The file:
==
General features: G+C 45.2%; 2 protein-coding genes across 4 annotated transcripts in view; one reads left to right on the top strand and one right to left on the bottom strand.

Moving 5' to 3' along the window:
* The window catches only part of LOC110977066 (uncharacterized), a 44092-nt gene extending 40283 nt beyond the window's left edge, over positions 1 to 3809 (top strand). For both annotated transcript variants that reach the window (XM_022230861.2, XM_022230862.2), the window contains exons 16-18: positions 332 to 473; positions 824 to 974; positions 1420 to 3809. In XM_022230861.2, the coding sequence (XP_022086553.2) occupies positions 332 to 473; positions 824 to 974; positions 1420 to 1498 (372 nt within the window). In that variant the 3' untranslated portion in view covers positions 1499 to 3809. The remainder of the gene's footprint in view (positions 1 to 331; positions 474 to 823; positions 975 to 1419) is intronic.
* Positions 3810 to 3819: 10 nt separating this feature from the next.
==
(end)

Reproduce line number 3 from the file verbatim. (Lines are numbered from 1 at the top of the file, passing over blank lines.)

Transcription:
* The window catches only part of LOC110977066 (uncharacterized), a 44092-nt gene extending 40283 nt beyond the window's left edge, over positions 1 to 3809 (top strand). For both annotated transcript variants that reach the window (XM_022230861.2, XM_022230862.2), the window contains exons 16-18: positions 332 to 473; positions 824 to 974; positions 1420 to 3809. In XM_022230861.2, the coding sequence (XP_022086553.2) occupies positions 332 to 473; positions 824 to 974; positions 1420 to 1498 (372 nt within the window). In that variant the 3' untranslated portion in view covers positions 1499 to 3809. The remainder of the gene's footprint in view (positions 1 to 331; positions 474 to 823; positions 975 to 1419) is intronic.